NOTE: This article is taken from The Paedagogus, Book II, Chapter 5, written in 198 AD:
People who are imitators of ludicrous sensations, or rather of such as deserve derision, are to be driven from our polity [or society].
For since all forms of speech flow from mind and manners, ludicrous expressions could not be uttered, did they not proceed from ludicrous practices. For the saying, “It is not a good tree which produces corrupt fruit, nor a corrupt tree which produces good fruit,”1 is to be applied in this case. For speech is the fruit of the mind. If, then, wags are to be ejected from our society, we ourselves must by no manner of means be allowed to stir up laughter. For it were absurd to be found imitators of things of which we are prohibited to be listeners; and still more absurd for a man to set about making himself a laughing-stock, that is, the butt of insult and derision. For if we could not endure to make a ridiculous figure, such as we see some do in processions, how could we with any propriety bear to have the inner man made a ridiculous figure of, and that to one’s face? Wherefore we ought never of our own accord to assume a ludicrous character. And how, then, can we devote ourselves to being and appearing ridiculous in our conversation, thereby travestying speech, which is the most precious of all human endowments? It is therefore disgraceful to set one’s self to do this; since the conversation of wags of this description is not fit for our ears, inasmuch as by the very expressions used it familiarizes us with shameful actions.
Pleasantry is allowable, not waggery. Besides, even laughter must be kept in check; for when given vent to in the right manner it indicates orderliness, but when it issues differently it shows a want of restraint.
For, in a word, whatever things are natural to men we must not eradicate from them, but rather impose on them limits and suitable times. For man is not to laugh on all occasions because he is a laughing animal, any more than the horse neighs on all occasions because he is a neighing animal. But as rational beings, we are to regulate ourselves suitably, harmoniously relaxing the austerity and over-tension of our serious pursuits, not inharmoniously breaking them up altogether.
For the seemly relaxation of the countenance in a harmonious manner—as of a musical instrument—is called a smile. So also is laughter on the face of well-regulated men termed. But the discordant relaxation of countenance in the case of women is called a giggle, and is meretricious laughter; in the case of men, a guffaw, and is savage and insulting laughter. “A fool raises his voice in laughter,”2 says the Scripture; but a clever man smiles almost imperceptibly. The clever man in this case he calls wise, inasmuch as he is differently affected from the fool. But, on the other hand, one needs not be gloomy, only grave. For I certainly prefer a man to smile who has a stern countenance than the reverse; for so his laughter will be less apt to become the object of ridicule.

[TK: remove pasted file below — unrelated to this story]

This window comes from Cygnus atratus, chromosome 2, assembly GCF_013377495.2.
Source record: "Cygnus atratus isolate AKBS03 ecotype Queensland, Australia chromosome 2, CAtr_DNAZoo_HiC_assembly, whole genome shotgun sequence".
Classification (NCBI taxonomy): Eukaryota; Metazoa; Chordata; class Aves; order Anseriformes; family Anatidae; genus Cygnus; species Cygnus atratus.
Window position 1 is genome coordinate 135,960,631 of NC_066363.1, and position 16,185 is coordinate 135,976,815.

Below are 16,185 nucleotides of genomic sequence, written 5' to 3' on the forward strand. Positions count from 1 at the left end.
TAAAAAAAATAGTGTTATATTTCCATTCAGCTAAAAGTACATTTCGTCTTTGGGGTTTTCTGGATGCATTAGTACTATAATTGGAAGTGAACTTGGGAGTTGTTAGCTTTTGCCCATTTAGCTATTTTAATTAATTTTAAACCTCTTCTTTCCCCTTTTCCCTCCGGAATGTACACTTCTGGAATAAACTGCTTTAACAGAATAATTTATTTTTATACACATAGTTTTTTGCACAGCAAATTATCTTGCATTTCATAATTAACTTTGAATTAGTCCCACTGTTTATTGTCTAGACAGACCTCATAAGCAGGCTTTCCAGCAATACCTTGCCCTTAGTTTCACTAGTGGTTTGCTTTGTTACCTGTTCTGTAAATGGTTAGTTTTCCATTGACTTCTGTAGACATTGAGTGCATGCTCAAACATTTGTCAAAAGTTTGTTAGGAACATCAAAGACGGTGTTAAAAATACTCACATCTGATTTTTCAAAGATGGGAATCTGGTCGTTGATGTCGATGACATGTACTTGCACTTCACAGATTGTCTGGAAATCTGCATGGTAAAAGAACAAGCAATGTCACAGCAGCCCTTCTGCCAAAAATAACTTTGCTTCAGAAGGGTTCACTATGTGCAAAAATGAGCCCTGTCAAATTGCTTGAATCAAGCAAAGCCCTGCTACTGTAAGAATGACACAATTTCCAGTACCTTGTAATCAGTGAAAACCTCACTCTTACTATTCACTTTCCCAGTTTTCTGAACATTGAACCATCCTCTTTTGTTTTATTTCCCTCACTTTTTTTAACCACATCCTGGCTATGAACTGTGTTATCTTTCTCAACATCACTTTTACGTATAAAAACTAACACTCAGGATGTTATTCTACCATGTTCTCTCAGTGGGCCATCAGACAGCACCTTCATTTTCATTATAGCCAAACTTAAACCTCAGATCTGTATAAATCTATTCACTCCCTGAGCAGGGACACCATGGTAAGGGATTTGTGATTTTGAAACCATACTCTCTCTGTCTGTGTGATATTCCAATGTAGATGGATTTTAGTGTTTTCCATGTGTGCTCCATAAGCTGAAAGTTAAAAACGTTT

Smiling even requires to be made the subject of discipline. If it is at what is disgraceful, we ought to blush rather than smile, lest we seem to take pleasure in it by sympathy; if at what is painful, it is fitting to look sad rather than to seem pleased. For to do the former is a sign of rational human thought; the other infers suspicion of cruelty.
We are not to laugh perpetually, for that is going beyond bounds; nor in the presence of elderly persons, or others worthy of respect, unless they indulge in pleasantry for our amusement. Nor are we to laugh before all and sundry, nor in every place, nor to everyone, nor about everything. For to children and women especially laughter is the cause of slipping into scandal. And even to appear stern serves to keep those about us at their distance. For gravity can ward off the approaches of licentiousness by a mere look. All senseless people, to speak in a word, wine
“Commands both to laugh luxuriously and to dance,” changing effeminate manners to softness. We must consider, too, how consequently freedom of speech leads impropriety on to filthy speaking.
“And he uttered a word which had been better unsaid.”3
Especially, therefore, in liquor crafty men’s characters are wont to be seen through, stripped as they are of their mask through the caitiff licence of intoxication, through which reason, weighed down in the soul itself by drunkenness, is lulled to sleep, and unruly passions are roused, which overmaster the feebleness of the mind.
- vii. 18; Luke vi. 43.
- xxi. 20.
- Odyss., xiv. 463–466.